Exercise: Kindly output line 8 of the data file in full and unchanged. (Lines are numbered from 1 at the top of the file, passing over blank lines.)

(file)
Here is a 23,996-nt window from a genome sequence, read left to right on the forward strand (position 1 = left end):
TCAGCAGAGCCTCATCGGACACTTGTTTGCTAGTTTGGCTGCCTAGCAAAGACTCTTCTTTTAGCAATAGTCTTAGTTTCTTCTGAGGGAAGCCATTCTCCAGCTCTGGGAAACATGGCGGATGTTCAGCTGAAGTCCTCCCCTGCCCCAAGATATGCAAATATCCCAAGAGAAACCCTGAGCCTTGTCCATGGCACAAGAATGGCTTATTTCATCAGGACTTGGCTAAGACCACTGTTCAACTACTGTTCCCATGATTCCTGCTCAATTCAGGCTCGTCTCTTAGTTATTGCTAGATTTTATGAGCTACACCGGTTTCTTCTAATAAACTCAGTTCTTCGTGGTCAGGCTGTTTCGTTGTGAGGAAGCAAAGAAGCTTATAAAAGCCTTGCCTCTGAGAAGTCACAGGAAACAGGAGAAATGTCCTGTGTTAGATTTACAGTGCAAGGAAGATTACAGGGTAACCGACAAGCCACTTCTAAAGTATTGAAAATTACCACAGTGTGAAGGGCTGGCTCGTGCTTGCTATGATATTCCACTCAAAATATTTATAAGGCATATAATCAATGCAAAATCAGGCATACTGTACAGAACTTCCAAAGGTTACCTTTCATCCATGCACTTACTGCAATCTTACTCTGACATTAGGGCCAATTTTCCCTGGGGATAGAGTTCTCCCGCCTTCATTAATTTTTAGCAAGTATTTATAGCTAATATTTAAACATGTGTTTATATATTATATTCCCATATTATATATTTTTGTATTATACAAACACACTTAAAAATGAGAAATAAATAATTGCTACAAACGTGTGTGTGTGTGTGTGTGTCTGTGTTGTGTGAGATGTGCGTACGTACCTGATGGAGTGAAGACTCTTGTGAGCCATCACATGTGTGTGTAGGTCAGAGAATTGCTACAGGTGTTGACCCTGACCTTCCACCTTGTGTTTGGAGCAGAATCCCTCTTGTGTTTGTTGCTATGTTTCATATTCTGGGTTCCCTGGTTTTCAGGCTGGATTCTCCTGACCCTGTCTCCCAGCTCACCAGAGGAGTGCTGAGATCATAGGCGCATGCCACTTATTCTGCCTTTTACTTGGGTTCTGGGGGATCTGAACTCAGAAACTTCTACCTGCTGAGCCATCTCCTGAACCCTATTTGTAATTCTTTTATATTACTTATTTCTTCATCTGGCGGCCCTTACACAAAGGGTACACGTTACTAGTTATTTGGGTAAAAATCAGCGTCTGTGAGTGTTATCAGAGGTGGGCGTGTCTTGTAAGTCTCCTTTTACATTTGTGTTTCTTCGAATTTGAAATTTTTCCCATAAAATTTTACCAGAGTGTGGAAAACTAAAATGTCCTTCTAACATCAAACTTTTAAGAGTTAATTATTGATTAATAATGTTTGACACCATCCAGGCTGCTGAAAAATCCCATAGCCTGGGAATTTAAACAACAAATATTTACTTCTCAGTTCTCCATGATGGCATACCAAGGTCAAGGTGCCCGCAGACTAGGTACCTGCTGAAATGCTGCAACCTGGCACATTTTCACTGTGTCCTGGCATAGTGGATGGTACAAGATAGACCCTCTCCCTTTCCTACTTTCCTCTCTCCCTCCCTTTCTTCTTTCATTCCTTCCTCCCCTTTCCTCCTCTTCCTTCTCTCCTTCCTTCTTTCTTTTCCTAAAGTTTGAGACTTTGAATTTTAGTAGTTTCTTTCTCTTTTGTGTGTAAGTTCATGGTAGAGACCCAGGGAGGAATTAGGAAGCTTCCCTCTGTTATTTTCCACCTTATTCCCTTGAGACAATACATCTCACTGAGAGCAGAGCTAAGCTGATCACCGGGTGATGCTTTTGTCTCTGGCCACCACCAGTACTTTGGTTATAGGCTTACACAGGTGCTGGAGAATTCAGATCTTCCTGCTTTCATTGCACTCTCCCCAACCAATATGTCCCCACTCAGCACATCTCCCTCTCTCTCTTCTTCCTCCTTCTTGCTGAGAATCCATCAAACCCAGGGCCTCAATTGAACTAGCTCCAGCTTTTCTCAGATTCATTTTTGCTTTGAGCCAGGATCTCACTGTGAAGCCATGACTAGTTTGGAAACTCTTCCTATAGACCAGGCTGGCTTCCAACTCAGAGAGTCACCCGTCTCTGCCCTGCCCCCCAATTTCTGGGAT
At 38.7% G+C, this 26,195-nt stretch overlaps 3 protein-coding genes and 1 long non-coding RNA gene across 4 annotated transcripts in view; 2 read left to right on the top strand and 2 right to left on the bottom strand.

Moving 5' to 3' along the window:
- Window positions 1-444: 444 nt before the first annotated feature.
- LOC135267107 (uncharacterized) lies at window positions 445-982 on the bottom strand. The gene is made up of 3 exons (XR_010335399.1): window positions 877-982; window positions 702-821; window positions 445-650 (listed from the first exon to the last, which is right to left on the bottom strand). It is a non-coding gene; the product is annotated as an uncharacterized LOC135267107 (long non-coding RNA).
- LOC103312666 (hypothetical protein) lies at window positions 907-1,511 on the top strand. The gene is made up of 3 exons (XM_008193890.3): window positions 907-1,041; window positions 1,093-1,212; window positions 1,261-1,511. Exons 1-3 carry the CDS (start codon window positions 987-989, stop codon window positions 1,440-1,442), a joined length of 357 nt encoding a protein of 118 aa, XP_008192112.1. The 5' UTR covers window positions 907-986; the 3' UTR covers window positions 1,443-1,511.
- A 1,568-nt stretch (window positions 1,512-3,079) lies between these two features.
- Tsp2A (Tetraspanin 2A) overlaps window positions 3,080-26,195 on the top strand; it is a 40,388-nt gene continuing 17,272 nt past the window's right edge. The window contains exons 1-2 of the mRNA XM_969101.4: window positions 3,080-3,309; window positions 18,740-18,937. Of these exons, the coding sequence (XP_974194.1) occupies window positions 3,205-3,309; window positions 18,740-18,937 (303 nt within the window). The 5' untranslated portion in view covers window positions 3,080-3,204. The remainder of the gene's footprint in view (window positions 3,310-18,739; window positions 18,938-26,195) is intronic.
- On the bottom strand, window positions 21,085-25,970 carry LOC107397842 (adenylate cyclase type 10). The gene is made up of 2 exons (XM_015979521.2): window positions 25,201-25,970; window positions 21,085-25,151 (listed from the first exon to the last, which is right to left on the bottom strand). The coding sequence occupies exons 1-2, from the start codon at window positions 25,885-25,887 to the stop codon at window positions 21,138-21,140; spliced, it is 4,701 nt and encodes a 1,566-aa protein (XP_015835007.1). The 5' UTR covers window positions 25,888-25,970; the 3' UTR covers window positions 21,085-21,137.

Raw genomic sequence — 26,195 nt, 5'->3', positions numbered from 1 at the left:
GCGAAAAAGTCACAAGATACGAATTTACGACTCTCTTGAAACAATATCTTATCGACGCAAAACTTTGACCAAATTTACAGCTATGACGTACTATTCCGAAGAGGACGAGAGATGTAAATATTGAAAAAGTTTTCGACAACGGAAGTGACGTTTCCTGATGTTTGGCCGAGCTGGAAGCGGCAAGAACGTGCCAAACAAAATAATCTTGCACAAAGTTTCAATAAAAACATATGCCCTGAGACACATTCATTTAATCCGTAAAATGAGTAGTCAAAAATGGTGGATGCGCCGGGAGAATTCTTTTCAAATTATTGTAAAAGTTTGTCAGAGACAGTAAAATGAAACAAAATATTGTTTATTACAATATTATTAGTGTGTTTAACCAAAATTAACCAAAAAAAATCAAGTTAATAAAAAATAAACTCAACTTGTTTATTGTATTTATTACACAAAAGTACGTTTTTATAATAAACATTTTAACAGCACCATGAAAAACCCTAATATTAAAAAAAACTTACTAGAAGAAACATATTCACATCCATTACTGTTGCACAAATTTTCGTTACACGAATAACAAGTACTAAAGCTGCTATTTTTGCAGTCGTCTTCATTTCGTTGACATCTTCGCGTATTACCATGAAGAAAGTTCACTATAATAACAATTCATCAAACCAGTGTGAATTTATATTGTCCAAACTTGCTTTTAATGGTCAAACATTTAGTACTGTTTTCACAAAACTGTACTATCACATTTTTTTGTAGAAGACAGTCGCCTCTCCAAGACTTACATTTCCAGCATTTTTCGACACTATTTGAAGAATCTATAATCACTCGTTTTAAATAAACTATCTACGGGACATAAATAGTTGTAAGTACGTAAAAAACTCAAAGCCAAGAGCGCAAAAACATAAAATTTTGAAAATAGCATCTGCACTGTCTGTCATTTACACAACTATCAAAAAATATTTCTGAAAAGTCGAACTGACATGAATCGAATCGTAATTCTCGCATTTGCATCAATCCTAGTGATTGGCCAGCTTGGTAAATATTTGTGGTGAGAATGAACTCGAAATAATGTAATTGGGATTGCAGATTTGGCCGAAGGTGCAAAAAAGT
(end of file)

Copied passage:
- A 1,568-nt stretch (window positions 1,512-3,079) lies between these two features.